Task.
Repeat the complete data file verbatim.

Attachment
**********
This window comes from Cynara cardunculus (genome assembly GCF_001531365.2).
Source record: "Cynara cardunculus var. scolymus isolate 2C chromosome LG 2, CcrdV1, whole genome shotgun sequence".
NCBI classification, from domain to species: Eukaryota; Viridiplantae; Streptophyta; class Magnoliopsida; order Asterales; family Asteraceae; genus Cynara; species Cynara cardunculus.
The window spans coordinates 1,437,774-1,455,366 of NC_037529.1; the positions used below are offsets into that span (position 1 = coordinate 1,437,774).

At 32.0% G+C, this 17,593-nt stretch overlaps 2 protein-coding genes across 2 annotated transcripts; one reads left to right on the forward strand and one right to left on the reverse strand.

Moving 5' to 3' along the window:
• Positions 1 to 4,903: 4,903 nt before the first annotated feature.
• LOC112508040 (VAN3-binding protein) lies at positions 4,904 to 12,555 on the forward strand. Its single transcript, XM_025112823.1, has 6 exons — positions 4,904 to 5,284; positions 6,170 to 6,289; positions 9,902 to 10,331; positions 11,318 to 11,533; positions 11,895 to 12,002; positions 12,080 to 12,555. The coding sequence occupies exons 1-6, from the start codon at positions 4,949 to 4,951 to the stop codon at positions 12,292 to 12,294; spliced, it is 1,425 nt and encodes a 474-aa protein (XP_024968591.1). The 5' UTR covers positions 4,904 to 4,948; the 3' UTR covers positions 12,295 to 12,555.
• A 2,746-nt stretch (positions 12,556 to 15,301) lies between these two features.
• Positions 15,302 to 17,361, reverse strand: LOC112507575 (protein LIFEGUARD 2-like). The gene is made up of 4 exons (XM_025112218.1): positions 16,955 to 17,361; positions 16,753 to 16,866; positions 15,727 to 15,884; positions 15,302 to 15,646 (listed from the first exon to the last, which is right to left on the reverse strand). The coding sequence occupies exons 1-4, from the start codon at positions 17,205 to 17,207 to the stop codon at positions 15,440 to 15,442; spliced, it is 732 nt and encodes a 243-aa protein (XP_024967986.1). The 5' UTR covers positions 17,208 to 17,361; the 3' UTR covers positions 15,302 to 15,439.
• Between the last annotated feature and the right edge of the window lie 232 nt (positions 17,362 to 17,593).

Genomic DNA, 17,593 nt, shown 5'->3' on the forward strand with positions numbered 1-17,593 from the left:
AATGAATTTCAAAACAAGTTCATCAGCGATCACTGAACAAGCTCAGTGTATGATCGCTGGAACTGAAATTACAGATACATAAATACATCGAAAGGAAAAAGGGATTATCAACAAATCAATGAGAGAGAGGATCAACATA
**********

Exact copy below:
This window comes from Cynara cardunculus (genome assembly GCF_001531365.2).
Source record: "Cynara cardunculus var. scolymus isolate 2C chromosome LG 2, CcrdV1, whole genome shotgun sequence".
NCBI classification, from domain to species: Eukaryota; Viridiplantae; Streptophyta; class Magnoliopsida; order Asterales; family Asteraceae; genus Cynara; species Cynara cardunculus.
The window spans coordinates 1,437,774-1,455,366 of NC_037529.1; the positions used below are offsets into that span (position 1 = coordinate 1,437,774).

At 32.0% G+C, this 17,593-nt stretch overlaps 2 protein-coding genes across 2 annotated transcripts; one reads left to right on the forward strand and one right to left on the reverse strand.

Moving 5' to 3' along the window:
• Positions 1 to 4,903: 4,903 nt before the first annotated feature.
• LOC112508040 (VAN3-binding protein) lies at positions 4,904 to 12,555 on the forward strand. Its single transcript, XM_025112823.1, has 6 exons — positions 4,904 to 5,284; positions 6,170 to 6,289; positions 9,902 to 10,331; positions 11,318 to 11,533; positions 11,895 to 12,002; positions 12,080 to 12,555. The coding sequence occupies exons 1-6, from the start codon at positions 4,949 to 4,951 to the stop codon at positions 12,292 to 12,294; spliced, it is 1,425 nt and encodes a 474-aa protein (XP_024968591.1). The 5' UTR covers positions 4,904 to 4,948; the 3' UTR covers positions 12,295 to 12,555.
• A 2,746-nt stretch (positions 12,556 to 15,301) lies between these two features.
• Positions 15,302 to 17,361, reverse strand: LOC112507575 (protein LIFEGUARD 2-like). The gene is made up of 4 exons (XM_025112218.1): positions 16,955 to 17,361; positions 16,753 to 16,866; positions 15,727 to 15,884; positions 15,302 to 15,646 (listed from the first exon to the last, which is right to left on the reverse strand). The coding sequence occupies exons 1-4, from the start codon at positions 17,205 to 17,207 to the stop codon at positions 15,440 to 15,442; spliced, it is 732 nt and encodes a 243-aa protein (XP_024967986.1). The 5' UTR covers positions 17,208 to 17,361; the 3' UTR covers positions 15,302 to 15,439.
• Between the last annotated feature and the right edge of the window lie 232 nt (positions 17,362 to 17,593).

Genomic DNA, 17,593 nt, shown 5'->3' on the forward strand with positions numbered 1-17,593 from the left:
AATGAATTTCAAAACAAGTTCATCAGCGATCACTGAACAAGCTCAGTGTATGATCGCTGGAACTGAAATTACAGATACATAAATACATCGAAAGGAAAAAGGGATTATCAACAAATCAATGAGAGAGAGGATCAACATA